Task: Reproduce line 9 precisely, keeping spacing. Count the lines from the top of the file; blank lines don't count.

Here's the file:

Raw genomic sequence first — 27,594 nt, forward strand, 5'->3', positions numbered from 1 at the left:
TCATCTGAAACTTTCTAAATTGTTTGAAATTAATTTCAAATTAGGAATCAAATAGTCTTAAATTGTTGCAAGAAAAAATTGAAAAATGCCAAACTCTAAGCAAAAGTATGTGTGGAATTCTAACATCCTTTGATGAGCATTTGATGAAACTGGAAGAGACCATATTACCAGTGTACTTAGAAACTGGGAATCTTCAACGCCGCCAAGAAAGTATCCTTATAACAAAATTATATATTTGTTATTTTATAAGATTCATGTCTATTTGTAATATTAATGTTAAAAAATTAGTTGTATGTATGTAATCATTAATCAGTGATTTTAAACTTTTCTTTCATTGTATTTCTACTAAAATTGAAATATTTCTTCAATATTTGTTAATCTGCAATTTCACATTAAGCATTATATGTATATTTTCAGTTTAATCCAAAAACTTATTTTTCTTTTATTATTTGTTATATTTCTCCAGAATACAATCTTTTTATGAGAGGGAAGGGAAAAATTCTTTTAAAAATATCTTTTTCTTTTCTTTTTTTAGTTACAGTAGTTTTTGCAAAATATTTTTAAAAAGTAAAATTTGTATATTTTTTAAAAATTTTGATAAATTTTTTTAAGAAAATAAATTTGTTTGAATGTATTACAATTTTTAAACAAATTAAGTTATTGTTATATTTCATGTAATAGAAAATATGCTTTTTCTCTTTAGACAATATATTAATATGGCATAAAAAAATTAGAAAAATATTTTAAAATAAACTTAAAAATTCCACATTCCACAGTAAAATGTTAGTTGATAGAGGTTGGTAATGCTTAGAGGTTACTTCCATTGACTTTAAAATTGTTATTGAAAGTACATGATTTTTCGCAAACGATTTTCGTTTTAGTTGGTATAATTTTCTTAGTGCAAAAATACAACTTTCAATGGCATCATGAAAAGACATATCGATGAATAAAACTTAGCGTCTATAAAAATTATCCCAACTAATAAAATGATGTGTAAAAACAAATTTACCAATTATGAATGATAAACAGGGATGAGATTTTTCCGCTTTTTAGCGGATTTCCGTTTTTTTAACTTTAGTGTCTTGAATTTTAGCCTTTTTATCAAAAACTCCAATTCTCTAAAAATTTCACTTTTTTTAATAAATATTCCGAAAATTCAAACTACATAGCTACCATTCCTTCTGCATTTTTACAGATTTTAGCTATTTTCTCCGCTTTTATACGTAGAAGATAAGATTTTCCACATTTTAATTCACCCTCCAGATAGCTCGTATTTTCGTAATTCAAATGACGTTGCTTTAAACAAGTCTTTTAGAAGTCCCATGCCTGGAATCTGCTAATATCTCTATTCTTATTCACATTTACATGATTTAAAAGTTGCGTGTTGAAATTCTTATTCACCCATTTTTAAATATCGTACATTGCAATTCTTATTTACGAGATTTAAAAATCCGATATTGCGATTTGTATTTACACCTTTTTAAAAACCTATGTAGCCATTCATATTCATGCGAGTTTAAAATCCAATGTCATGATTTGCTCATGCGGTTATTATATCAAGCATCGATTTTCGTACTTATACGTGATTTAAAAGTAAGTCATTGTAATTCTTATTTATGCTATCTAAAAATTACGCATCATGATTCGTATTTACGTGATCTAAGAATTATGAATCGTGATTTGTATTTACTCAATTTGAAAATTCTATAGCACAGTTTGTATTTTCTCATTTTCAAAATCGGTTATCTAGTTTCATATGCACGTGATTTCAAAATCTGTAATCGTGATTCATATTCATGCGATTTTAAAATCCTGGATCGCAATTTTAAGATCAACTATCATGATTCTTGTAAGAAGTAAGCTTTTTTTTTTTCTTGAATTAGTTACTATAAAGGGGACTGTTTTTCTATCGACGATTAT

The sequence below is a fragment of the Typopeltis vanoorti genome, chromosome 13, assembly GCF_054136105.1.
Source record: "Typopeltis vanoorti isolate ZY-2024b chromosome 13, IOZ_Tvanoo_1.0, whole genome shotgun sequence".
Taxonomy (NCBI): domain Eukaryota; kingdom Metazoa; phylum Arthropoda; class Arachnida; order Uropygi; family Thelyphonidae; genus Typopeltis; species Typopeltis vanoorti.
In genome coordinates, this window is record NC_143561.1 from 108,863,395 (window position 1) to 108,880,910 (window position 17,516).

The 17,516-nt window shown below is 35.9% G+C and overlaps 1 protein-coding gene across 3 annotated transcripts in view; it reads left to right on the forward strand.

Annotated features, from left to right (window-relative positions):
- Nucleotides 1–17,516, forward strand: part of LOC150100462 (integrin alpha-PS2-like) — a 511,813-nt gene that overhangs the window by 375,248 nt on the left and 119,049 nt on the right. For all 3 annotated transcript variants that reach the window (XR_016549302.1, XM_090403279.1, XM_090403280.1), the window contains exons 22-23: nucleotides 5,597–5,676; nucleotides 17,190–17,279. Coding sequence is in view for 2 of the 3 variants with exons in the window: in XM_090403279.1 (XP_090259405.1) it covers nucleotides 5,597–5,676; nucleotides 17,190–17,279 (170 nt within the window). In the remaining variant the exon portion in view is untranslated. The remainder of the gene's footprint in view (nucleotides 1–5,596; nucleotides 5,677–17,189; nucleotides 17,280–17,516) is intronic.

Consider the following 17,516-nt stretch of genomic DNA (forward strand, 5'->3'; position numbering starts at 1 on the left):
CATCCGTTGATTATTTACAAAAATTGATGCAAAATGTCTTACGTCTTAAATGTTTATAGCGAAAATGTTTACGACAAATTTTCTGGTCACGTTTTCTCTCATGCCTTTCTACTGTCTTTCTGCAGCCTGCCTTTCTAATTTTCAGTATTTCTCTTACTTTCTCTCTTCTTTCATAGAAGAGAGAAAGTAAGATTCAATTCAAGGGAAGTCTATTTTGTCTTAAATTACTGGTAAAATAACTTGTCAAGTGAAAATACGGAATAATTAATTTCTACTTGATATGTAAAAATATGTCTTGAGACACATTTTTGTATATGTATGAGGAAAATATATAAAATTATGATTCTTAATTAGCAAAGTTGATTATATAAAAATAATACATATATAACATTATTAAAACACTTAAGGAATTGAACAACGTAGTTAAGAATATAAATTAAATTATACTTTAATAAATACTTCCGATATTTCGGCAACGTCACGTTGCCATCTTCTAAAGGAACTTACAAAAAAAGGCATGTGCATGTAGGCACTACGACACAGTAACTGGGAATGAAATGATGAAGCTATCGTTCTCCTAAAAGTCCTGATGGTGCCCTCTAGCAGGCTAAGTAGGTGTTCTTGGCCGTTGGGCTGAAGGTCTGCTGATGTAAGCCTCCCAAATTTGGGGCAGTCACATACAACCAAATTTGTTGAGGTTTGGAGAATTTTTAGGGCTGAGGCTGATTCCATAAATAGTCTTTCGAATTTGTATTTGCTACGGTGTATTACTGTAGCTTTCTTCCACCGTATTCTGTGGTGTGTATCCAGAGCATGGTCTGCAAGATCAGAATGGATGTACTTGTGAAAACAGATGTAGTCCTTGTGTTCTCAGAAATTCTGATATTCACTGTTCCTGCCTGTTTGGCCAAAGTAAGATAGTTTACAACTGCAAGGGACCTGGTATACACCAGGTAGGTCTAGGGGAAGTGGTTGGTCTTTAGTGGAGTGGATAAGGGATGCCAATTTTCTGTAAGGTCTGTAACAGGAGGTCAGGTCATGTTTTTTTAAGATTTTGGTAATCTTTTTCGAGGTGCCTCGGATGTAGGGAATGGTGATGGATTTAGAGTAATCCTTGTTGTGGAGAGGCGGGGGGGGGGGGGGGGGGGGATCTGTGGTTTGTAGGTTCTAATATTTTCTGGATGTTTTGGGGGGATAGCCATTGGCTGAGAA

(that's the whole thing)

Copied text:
- Nucleotides 1–17,516, forward strand: part of LOC150100462 (integrin alpha-PS2-like) — a 511,813-nt gene that overhangs the window by 375,248 nt on the left and 119,049 nt on the right. For all 3 annotated transcript variants that reach the window (XR_016549302.1, XM_090403279.1, XM_090403280.1), the window contains exons 22-23: nucleotides 5,597–5,676; nucleotides 17,190–17,279. Coding sequence is in view for 2 of the 3 variants with exons in the window: in XM_090403279.1 (XP_090259405.1) it covers nucleotides 5,597–5,676; nucleotides 17,190–17,279 (170 nt within the window). In the remaining variant the exon portion in view is untranslated. The remainder of the gene's footprint in view (nucleotides 1–5,596; nucleotides 5,677–17,189; nucleotides 17,280–17,516) is intronic.